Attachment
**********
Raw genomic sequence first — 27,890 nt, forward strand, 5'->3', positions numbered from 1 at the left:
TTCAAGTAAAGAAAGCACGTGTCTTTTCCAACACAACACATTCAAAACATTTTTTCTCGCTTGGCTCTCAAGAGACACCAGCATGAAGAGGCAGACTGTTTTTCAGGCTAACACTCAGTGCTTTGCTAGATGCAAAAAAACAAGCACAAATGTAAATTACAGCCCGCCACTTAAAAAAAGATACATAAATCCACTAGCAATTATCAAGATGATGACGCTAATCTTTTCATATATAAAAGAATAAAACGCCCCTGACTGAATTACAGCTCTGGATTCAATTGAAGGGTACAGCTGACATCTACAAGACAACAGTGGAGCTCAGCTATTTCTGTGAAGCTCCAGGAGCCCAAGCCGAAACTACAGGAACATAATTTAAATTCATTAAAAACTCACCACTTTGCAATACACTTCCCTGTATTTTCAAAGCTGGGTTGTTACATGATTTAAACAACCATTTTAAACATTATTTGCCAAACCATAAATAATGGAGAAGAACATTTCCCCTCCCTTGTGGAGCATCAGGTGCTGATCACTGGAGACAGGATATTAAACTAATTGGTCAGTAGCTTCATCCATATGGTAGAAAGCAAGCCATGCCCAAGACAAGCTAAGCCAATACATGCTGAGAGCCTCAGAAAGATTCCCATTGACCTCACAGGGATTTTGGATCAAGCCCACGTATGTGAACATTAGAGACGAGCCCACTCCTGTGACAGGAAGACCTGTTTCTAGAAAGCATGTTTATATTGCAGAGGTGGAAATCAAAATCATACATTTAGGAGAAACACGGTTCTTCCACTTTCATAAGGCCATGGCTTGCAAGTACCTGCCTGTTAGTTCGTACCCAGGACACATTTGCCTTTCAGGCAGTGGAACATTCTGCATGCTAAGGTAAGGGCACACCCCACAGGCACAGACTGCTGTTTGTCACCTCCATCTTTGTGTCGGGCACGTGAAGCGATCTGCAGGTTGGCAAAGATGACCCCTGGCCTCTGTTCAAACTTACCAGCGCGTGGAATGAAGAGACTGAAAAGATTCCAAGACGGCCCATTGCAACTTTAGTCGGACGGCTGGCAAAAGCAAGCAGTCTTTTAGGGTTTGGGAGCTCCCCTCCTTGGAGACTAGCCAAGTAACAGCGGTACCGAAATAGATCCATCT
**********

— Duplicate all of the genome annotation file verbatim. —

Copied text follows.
Raw genomic sequence first — 27,890 nt, forward strand, 5'->3', positions numbered from 1 at the left:
TTCAAGTAAAGAAAGCACGTGTCTTTTCCAACACAACACATTCAAAACATTTTTTCTCGCTTGGCTCTCAAGAGACACCAGCATGAAGAGGCAGACTGTTTTTCAGGCTAACACTCAGTGCTTTGCTAGATGCAAAAAAACAAGCACAAATGTAAATTACAGCCCGCCACTTAAAAAAAGATACATAAATCCACTAGCAATTATCAAGATGATGACGCTAATCTTTTCATATATAAAAGAATAAAACGCCCCTGACTGAATTACAGCTCTGGATTCAATTGAAGGGTACAGCTGACATCTACAAGACAACAGTGGAGCTCAGCTATTTCTGTGAAGCTCCAGGAGCCCAAGCCGAAACTACAGGAACATAATTTAAATTCATTAAAAACTCACCACTTTGCAATACACTTCCCTGTATTTTCAAAGCTGGGTTGTTACATGATTTAAACAACCATTTTAAACATTATTTGCCAAACCATAAATAATGGAGAAGAACATTTCCCCTCCCTTGTGGAGCATCAGGTGCTGATCACTGGAGACAGGATATTAAACTAATTGGTCAGTAGCTTCATCCATATGGTAGAAAGCAAGCCATGCCCAAGACAAGCTAAGCCAATACATGCTGAGAGCCTCAGAAAGATTCCCATTGACCTCACAGGGATTTTGGATCAAGCCCACGTATGTGAACATTAGAGACGAGCCCACTCCTGTGACAGGAAGACCTGTTTCTAGAAAGCATGTTTATATTGCAGAGGTGGAAATCAAAATCATACATTTAGGAGAAACACGGTTCTTCCACTTTCATAAGGCCATGGCTTGCAAGTACCTGCCTGTTAGTTCGTACCCAGGACACATTTGCCTTTCAGGCAGTGGAACATTCTGCATGCTAAGGTAAGGGCACACCCCACAGGCACAGACTGCTGTTTGTCACCTCCATCTTTGTGTCGGGCACGTGAAGCGATCTGCAGGTTGGCAAAGATGACCCCTGGCCTCTGTTCAAACTTACCAGCGCGTGGAATGAAGAGACTGAAAAGATTCCAAGACGGCCCATTGCAACTTTAGTCGGACGGCTGGCAAAAGCAAGCAGTCTTTTAGGGTTTGGGAGCTCCCCTCCTTGGAGACTAGCCAAGTAACAGCGGTACCGAAATAGATCCATCT